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Are More Millennials Getting Prenups?

Posted on: April 10, 2019 by in Divorce
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Millennials Getting Prenups

Millennials are famous for starting and ending popular trends. The generation that brought you the selfie has a new focus on their horizon. It turns out; the prenuptial agreement is something that they’ve deemed necessary in their lives. The American Academy of Matrimonial Lawyers discovered that 51% of lawyers recently noticed a significant increase in millennials getting prenups. Why the sudden jump in this premarital contract? Millennials are approaching the prenup from a very different perspective than previous generations. They’ve offered some sound reasons why they believe prenuptial agreements are essential. In addition, the traditional concepts of marriage have shifted with millennials. To help you understand this new phenomenon, here are ten reasons why millennials getting prenups is a move in the right direction.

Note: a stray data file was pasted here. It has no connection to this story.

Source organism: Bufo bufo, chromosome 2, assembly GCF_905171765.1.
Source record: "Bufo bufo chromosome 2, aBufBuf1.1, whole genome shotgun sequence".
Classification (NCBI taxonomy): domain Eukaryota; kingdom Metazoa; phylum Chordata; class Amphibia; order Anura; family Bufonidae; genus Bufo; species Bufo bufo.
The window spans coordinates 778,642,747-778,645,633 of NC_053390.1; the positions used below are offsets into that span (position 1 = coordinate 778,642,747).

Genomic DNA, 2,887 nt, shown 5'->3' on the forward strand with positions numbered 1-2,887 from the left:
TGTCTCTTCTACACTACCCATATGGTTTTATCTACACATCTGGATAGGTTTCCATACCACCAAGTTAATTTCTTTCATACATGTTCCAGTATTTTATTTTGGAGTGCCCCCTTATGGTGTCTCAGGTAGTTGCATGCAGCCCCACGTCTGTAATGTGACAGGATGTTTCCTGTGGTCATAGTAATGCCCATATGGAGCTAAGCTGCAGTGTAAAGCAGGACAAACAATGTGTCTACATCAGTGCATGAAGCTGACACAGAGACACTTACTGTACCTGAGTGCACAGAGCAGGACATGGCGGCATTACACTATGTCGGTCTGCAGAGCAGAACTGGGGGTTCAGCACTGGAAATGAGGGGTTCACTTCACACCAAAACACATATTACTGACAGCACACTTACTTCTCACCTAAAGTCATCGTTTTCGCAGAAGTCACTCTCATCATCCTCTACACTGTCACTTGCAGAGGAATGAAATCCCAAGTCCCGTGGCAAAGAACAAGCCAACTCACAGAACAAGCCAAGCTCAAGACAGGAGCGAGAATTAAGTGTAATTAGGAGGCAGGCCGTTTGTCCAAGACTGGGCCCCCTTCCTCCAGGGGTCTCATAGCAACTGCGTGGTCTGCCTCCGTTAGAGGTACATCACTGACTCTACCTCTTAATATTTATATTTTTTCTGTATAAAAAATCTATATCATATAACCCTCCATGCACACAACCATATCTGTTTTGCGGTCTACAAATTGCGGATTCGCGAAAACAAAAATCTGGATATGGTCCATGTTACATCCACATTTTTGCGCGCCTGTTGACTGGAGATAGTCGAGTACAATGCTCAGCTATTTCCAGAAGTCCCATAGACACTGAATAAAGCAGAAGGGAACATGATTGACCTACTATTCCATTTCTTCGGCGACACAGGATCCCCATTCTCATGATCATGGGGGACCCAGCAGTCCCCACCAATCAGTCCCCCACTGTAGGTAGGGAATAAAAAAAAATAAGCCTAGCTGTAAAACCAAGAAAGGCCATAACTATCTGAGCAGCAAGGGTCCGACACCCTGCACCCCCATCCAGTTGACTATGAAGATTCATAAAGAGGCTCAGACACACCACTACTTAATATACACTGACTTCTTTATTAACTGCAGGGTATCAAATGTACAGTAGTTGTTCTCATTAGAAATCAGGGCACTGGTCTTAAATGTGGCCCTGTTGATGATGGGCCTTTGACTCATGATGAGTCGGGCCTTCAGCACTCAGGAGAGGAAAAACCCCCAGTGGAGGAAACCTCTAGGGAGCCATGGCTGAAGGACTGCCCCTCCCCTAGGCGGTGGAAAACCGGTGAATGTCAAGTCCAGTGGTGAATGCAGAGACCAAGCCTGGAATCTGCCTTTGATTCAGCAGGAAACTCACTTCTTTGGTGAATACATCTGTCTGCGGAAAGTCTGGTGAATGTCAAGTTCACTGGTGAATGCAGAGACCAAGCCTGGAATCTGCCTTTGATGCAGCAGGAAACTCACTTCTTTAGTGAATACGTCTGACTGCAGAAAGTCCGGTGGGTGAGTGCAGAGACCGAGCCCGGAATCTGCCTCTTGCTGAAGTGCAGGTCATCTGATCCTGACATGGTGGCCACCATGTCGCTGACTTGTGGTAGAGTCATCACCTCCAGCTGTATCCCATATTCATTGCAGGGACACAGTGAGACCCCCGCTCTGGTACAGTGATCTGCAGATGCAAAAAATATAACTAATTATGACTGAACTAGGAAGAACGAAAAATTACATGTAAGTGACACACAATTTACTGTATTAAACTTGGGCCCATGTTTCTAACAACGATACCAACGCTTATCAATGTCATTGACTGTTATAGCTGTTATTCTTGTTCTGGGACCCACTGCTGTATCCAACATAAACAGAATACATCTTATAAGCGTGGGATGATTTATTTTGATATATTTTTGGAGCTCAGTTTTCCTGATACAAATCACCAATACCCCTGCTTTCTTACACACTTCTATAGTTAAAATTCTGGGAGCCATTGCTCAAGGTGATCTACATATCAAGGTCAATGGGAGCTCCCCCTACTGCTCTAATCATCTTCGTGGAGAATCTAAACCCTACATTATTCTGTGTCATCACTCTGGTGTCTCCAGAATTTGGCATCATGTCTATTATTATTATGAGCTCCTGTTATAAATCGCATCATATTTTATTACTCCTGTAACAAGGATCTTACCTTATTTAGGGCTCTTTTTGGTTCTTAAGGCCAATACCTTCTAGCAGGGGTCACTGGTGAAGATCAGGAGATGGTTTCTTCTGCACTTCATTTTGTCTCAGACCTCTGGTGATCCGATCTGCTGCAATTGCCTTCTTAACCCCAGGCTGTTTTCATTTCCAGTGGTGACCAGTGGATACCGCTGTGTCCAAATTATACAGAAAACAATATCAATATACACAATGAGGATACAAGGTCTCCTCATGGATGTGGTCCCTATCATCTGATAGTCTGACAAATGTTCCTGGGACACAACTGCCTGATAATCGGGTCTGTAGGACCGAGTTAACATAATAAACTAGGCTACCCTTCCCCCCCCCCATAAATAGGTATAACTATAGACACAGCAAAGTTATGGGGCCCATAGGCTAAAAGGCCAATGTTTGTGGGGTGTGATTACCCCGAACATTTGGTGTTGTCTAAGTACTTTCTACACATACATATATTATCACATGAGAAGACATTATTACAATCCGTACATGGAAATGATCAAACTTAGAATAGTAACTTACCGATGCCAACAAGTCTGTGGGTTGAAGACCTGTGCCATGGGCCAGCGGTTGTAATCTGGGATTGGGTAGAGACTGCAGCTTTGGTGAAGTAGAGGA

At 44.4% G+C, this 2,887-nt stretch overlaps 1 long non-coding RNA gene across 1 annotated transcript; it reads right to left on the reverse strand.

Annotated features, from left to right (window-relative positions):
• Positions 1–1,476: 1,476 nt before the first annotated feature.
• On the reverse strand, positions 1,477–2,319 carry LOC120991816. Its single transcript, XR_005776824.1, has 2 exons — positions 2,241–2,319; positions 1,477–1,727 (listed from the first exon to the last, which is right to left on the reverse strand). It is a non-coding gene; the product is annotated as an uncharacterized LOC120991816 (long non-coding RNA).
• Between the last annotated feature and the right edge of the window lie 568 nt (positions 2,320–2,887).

1. Marrying Later in Life

 

There’s been a steady and significant trend in marrying later on in life. Millennials have proven that they’re in no rush to get married and start a family. Instead of the traditional path of marrying right out of college at 23 years old, this generation is more likely to wait until their mid-30’s to settle down. They’re able to see marriage from a realistic and mature perspective, which helps them to see the prenup in a more reasonable light.

 

  1. Bringing More Assets Into a Marriage

Since they’re marrying later on in life, they’ve had the opportunity to earn more money and collect more assets at this point. Unlike their parents’ generation, they’re entering marriage with more to protect. This is one of the main reasons millennials getting prenups has become such a popular trend.

 

  1. More Women in the Workforce